What can art about death tell us about life?
Death is, in some ways, the greatest mystery of life. Almost every culture formulates its own ideas, however amorphous, as to what happens to the individual after death. Often, those ideas are bound up with cultural expectations and behavioral ideals to which the living person is subject. In other words, one’s conduct in life will determine the nature of his or her experiences in death. Both the Realm of the Hungry Ghosts scroll and the Triumph of Death were very much intended as images that would prompt their viewers to consider their values in this world and contemplate what might follow.
Questions to Consider
- Both of these works offers the viewer a bleak vision. Bruegel’s image shows all of humanity succumbing to death with no sign of salvation in sight. The Japanese scroll depicts one of the six realms of Buddhist cosmology, one populated by hungry ghosts, who wander about unable to satisfy their desires. Set in the context of their respective belief systems, what do you think viewers were supposed to take away from each work?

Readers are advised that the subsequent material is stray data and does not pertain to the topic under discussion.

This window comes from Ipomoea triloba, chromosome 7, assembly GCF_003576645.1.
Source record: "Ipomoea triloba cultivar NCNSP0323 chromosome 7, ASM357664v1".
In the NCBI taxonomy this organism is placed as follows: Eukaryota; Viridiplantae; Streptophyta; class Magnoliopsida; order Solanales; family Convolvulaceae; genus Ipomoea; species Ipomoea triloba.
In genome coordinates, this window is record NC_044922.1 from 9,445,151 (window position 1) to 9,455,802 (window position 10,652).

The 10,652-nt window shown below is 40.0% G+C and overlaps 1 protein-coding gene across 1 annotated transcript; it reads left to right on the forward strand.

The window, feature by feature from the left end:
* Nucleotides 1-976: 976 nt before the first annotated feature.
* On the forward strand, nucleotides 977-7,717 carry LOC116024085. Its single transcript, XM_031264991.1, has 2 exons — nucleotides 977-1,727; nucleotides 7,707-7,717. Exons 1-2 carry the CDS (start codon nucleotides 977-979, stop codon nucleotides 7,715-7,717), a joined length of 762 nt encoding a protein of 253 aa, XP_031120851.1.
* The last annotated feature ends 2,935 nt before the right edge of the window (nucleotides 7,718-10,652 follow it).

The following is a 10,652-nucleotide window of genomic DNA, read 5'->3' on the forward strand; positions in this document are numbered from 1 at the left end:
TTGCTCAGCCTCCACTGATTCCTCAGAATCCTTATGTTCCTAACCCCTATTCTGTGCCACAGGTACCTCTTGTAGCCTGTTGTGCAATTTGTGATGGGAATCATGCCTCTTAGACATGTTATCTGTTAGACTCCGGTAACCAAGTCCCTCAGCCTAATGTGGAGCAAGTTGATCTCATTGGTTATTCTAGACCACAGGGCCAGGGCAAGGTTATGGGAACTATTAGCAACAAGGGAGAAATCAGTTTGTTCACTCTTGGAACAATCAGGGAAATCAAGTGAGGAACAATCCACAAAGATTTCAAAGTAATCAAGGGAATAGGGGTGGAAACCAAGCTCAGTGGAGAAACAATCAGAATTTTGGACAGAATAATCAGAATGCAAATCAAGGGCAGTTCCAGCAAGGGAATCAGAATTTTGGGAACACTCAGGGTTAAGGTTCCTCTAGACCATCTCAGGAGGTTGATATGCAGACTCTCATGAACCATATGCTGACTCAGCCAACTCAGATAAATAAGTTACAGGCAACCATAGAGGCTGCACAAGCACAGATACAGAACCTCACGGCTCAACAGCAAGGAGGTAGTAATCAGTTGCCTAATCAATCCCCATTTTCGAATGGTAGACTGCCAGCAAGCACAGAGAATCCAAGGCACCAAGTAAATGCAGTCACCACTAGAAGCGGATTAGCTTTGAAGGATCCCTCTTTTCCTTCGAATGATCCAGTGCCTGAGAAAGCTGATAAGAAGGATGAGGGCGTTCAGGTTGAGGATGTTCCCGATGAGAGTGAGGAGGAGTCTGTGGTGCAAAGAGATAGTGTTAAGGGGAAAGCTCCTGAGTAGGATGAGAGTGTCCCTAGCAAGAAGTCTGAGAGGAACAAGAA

- These works were surely meant to be frightening to their contemporary audiences. Do you find that they instill fear in you today? If not, why not? If so, what produces that sense of fear?
- Who do you think might have commissioned works such as these and why? Are these kinds of works—large-scale reminders of death and what comes after—created in your own culture today? What does your answer suggest about the similarities or differences between your culture and the ones that produced these two paintings?
© Annenberg Foundation 2014. All rights reserved. Legal Policy